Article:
And once again, the president claimed that he “[wants] to work with Congress to see how we can help even more Americans who feel trapped by student loan debt.” If so, he should propose phasing out federal student loans and Pell Grants, which are spurring the rapid increases in tuition.

Fortunately, outside the administration’s push for Common Core, few of the administration’s SOTU-promoted education initiatives ever get off the ground.

Is School Choice Worth Celebrating? A Look at the Evidence

In honor of School Choice Week, I’ll be answering questions on Facebook tomorrow (4:00pm, Eastern) about the evidence regarding free education markets. When I began studying education policy back in the early 1990s, parent-driven education markets were generally thought of as a new, radical and speculative adventure—uncharted waters where, heaven help us, “thar be monstars.” That was a mistaken view then, and it’s positively absurd now.

As I wrote in Market Education, The Unknown History, the education market of classical Athens, in the 5th century BC, was the first time and place on Earth in which education reached beyond a tiny ruling elite. There was no government participation in education. Teachers competed in the town square to attract paying customers, families called the shots, and the city ended up building a thriving economy and the highest literacy rate in the ancient world. During their heyday, the Athenians invented democracy, most forms of Western literature, and some pretty enduring art and philosophy. Simultaneously, 100 miles away, Sparta established a highly organized system of public boarding schools. It’s legacy? One decent action movie and a name for high school football teams.

Over the next 2,500 years, markets continued to outshine state-run school systems in their ability to serve the needs of families, and they also reduced the social tensions created by state schooling. Near-universal literacy and elementary enrollment among the free population were achieved in the United States by the mid-19th century—before the rise of state school systems—chiefly through private and home schools financed by a combination of parent fees and philanthropy. Even the semi-public “district” schools of the early 19th century charged most parents fees, reserving free and subsidized places for the poor.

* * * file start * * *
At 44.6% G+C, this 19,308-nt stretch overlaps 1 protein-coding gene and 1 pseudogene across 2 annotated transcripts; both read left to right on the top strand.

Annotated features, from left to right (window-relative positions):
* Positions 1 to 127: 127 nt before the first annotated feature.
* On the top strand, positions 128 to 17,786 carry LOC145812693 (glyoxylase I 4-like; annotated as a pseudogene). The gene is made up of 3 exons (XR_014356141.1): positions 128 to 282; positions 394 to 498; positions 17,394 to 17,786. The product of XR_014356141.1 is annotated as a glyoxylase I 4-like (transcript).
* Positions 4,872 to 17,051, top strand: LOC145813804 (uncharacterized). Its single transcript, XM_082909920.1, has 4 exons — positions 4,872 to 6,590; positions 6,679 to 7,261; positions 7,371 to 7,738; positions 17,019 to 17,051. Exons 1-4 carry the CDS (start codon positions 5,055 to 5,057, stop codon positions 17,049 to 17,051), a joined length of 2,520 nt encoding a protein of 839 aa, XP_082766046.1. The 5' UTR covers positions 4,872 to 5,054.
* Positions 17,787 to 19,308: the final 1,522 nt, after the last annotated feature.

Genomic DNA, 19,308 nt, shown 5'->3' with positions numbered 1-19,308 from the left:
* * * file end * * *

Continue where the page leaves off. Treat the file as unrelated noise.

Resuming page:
Granted, historical evidence is subject to interpretation and charges of selectivity, and so it might not be universally persuasive. But, since 1990, scores of within-country scientific studies have compared education systems ranging from state-run monopolies such as our public schools, to state-funded and regulated private schools, to truly market-like systems in which regulation is minimal and parents choose their schools, as well as paying at least some of the cost directly themselves. I reviewed that body of research a few years ago for the Journal of School Choice and found that it shows private schools tend to outperform state-run schools. More specifically, it shows that the freest and most market-like education systems have the most consistent advantage over state schooling.

There is no credible case against this body of research. I could not find a single study that found a public school system to be more efficient than a market system in terms of student achievement per dollar spent. There weren’t even any insignificant findings for this comparison. Every single study that looked at the efficiency question found statistically significant results favoring education markets over state schooling. It’s rare to see such clear results in the social sciences, but perhaps that’s because there are few areas of life that are still under the thrall of state-run monopolies.

Education markets, when coupled with a mechanism to ensure universal access (such as education tax credits) are a better way to serve our individual needs and to advance our shared ideals. Compulsion and state provision are not only unnecessary, they are counterproductive to our most cherished educational ideals.

School Choice Enrollment Reaches Record High

Just in time for National School Choice Week, the Friedman Foundation for Educational Choice has released its annual ABCs of School Choice report, detailing every private school choice program in the nation. The number of students participating in school choice programs has reached a record high of more than 301,000 students nationwide, up from about 260,000 in 2012-13. More than half of those students are participating in scholarship tax credit programs.

The Friedman Foundation’s report is an invaluable resource for understanding the dozens of school choice programs and their various rules and regulations. A new feature in this year’s report is an infographic ranking every school choice program along two criteria: eligible population and purchasing power. The Friedman Foundation’s view is that choice programs should have universal eligibility and that the purchasing power of the vouchers or scholarships should be on par with the per student spending at government schools.